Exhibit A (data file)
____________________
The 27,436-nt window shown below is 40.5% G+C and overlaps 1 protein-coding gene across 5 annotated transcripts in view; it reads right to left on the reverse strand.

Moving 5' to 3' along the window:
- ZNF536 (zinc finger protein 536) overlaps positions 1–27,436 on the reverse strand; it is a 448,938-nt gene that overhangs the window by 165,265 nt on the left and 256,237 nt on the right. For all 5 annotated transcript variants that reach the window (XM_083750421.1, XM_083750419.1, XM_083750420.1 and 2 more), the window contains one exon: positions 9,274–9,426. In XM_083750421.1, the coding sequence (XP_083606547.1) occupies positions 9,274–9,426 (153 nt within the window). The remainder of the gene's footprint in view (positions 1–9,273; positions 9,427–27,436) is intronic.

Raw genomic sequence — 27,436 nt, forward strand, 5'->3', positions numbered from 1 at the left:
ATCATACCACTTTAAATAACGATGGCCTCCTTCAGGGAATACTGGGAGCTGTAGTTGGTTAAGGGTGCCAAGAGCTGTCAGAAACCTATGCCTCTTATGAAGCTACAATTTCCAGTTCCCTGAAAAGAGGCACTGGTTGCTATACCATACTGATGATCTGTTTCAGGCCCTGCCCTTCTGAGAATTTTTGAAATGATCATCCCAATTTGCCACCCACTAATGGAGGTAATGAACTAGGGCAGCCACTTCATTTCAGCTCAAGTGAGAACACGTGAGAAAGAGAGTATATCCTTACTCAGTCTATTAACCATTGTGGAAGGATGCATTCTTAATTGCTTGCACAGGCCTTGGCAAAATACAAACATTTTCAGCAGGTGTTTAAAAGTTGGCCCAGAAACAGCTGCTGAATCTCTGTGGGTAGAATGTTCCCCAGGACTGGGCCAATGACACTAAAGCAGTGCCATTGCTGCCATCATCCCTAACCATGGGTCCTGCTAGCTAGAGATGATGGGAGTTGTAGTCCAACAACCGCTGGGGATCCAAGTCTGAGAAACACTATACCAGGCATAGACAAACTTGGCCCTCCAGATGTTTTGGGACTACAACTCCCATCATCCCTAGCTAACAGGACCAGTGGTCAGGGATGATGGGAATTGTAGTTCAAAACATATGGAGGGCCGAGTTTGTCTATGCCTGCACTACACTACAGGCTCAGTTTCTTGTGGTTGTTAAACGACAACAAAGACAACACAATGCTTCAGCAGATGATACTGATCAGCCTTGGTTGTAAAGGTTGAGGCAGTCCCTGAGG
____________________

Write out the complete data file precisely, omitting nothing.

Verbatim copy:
The 27,436-nt window shown below is 40.5% G+C and overlaps 1 protein-coding gene across 5 annotated transcripts in view; it reads right to left on the reverse strand.

Moving 5' to 3' along the window:
- ZNF536 (zinc finger protein 536) overlaps positions 1–27,436 on the reverse strand; it is a 448,938-nt gene that overhangs the window by 165,265 nt on the left and 256,237 nt on the right. For all 5 annotated transcript variants that reach the window (XM_083750421.1, XM_083750419.1, XM_083750420.1 and 2 more), the window contains one exon: positions 9,274–9,426. In XM_083750421.1, the coding sequence (XP_083606547.1) occupies positions 9,274–9,426 (153 nt within the window). The remainder of the gene's footprint in view (positions 1–9,273; positions 9,427–27,436) is intronic.

Raw genomic sequence — 27,436 nt, forward strand, 5'->3', positions numbered from 1 at the left:
ATCATACCACTTTAAATAACGATGGCCTCCTTCAGGGAATACTGGGAGCTGTAGTTGGTTAAGGGTGCCAAGAGCTGTCAGAAACCTATGCCTCTTATGAAGCTACAATTTCCAGTTCCCTGAAAAGAGGCACTGGTTGCTATACCATACTGATGATCTGTTTCAGGCCCTGCCCTTCTGAGAATTTTTGAAATGATCATCCCAATTTGCCACCCACTAATGGAGGTAATGAACTAGGGCAGCCACTTCATTTCAGCTCAAGTGAGAACACGTGAGAAAGAGAGTATATCCTTACTCAGTCTATTAACCATTGTGGAAGGATGCATTCTTAATTGCTTGCACAGGCCTTGGCAAAATACAAACATTTTCAGCAGGTGTTTAAAAGTTGGCCCAGAAACAGCTGCTGAATCTCTGTGGGTAGAATGTTCCCCAGGACTGGGCCAATGACACTAAAGCAGTGCCATTGCTGCCATCATCCCTAACCATGGGTCCTGCTAGCTAGAGATGATGGGAGTTGTAGTCCAACAACCGCTGGGGATCCAAGTCTGAGAAACACTATACCAGGCATAGACAAACTTGGCCCTCCAGATGTTTTGGGACTACAACTCCCATCATCCCTAGCTAACAGGACCAGTGGTCAGGGATGATGGGAATTGTAGTTCAAAACATATGGAGGGCCGAGTTTGTCTATGCCTGCACTACACTACAGGCTCAGTTTCTTGTGGTTGTTAAACGACAACAAAGACAACACAATGCTTCAGCAGATGATACTGATCAGCCTTGGTTGTAAAGGTTGAGGCAGTCCCTGAGG